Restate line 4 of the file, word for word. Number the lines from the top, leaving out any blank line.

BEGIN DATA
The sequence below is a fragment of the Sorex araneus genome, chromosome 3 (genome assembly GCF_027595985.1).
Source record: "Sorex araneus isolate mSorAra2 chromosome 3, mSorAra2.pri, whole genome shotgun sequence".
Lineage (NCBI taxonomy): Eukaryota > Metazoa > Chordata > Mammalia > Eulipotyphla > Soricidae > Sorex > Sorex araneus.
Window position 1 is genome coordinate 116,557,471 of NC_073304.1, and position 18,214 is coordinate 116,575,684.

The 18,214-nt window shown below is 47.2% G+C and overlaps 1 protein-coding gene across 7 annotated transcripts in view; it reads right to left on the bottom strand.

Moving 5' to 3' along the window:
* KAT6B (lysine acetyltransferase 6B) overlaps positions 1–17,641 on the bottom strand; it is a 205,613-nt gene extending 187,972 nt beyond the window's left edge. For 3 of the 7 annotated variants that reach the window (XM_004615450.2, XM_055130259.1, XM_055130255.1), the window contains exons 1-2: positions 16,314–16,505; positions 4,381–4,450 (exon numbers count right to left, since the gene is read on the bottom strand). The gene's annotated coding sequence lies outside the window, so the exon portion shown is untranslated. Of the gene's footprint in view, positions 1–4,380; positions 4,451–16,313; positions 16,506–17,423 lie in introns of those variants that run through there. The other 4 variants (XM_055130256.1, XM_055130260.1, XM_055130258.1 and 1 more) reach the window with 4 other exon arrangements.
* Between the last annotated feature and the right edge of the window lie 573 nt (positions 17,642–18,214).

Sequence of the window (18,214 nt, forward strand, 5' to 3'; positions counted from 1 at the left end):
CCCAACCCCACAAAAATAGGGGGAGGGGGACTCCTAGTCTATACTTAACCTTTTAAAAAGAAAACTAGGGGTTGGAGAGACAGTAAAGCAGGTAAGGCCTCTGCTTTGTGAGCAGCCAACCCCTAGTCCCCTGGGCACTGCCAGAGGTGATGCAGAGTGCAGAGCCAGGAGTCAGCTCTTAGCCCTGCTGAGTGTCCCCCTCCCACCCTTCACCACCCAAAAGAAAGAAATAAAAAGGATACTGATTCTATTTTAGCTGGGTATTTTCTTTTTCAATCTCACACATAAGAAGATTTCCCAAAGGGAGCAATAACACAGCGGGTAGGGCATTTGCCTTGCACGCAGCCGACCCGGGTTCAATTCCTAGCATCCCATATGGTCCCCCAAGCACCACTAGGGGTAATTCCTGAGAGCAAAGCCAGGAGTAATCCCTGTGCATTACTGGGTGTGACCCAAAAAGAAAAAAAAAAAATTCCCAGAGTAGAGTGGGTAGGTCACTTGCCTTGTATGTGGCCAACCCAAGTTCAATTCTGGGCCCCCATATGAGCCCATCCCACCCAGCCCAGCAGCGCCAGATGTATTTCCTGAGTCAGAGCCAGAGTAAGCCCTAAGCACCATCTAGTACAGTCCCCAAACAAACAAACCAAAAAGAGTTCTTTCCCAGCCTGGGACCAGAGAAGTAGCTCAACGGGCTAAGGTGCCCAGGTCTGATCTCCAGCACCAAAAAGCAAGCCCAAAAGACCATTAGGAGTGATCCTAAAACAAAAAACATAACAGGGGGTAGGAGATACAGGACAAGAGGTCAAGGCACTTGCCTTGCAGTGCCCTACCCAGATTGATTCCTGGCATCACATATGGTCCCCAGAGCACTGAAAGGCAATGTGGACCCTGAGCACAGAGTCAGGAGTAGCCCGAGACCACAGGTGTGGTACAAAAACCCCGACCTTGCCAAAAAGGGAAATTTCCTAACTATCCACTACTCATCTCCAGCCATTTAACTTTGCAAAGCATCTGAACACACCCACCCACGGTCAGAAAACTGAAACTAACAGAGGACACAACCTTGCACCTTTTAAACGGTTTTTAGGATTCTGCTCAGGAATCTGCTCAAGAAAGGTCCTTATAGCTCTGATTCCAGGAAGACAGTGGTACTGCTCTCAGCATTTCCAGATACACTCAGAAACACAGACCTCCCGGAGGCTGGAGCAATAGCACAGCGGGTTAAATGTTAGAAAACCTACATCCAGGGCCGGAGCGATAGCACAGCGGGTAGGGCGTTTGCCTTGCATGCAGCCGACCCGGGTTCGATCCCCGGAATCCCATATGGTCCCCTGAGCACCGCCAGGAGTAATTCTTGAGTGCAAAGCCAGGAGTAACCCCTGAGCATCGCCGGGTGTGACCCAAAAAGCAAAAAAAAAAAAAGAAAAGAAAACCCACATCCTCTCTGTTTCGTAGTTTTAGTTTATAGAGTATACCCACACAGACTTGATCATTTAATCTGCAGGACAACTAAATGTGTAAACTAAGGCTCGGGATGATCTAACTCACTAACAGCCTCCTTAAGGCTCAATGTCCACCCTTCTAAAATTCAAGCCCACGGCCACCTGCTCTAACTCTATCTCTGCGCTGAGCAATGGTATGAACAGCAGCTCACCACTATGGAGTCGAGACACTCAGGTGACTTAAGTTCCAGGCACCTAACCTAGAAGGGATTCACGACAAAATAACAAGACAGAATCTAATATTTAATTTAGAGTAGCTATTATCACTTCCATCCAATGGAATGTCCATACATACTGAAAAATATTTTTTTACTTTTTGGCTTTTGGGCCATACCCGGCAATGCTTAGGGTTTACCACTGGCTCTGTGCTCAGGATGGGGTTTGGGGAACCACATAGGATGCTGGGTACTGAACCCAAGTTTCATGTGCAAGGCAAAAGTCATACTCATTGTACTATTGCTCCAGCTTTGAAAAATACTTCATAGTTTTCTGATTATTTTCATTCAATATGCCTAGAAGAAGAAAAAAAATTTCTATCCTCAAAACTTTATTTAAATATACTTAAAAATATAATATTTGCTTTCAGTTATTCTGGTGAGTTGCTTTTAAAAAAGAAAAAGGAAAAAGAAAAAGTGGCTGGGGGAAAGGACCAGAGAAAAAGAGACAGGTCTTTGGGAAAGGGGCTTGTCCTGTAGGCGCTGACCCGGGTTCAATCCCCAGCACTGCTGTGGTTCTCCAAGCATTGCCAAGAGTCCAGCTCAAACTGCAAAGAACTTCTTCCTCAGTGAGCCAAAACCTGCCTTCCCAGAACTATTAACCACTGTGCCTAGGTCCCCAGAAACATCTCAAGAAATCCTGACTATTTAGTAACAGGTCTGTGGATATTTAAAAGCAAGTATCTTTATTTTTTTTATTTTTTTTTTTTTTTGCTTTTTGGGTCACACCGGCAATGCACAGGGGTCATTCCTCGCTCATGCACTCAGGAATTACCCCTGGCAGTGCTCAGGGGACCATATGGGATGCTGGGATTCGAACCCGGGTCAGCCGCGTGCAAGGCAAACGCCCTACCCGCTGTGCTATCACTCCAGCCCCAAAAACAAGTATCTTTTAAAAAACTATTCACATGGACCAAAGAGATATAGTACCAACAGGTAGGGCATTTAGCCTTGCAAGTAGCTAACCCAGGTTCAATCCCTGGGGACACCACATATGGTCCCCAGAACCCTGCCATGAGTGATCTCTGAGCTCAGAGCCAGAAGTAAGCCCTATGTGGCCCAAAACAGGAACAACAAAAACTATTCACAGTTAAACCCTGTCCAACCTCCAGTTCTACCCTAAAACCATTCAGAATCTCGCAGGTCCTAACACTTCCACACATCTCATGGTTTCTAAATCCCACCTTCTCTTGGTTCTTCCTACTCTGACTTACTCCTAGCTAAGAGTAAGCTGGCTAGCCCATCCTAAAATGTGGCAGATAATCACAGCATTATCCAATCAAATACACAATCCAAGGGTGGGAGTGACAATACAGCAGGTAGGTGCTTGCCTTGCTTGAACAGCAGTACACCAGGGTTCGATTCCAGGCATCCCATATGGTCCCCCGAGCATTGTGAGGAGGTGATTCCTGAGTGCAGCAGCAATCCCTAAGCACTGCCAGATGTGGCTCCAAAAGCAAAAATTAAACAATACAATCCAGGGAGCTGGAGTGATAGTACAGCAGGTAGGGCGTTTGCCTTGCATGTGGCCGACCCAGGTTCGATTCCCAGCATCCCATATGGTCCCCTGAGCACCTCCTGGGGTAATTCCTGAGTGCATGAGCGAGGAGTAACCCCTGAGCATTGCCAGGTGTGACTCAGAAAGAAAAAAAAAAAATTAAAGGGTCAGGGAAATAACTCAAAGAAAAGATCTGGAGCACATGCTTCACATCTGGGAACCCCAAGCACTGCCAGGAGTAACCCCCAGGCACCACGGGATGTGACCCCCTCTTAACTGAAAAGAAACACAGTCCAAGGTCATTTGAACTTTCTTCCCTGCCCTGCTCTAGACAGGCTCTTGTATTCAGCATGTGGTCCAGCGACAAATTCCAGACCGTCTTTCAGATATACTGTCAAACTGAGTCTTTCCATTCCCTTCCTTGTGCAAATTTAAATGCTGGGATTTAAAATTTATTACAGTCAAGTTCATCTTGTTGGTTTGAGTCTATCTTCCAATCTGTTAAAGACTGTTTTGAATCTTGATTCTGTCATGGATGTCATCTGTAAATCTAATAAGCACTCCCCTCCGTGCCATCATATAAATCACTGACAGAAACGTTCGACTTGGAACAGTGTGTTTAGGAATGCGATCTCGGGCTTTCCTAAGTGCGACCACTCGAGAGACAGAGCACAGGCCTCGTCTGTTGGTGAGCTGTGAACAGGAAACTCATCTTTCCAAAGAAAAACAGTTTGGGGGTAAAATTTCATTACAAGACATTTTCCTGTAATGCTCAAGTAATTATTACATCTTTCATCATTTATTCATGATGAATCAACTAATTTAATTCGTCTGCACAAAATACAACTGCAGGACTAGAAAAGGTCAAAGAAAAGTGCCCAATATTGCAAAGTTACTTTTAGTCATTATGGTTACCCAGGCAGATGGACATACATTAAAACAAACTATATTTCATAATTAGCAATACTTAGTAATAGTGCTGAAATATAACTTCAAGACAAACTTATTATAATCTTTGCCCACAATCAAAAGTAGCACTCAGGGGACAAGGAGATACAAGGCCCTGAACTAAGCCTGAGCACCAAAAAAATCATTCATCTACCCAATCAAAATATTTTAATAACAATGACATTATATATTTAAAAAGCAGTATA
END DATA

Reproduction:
Window position 1 is genome coordinate 116,557,471 of NC_073304.1, and position 18,214 is coordinate 116,575,684.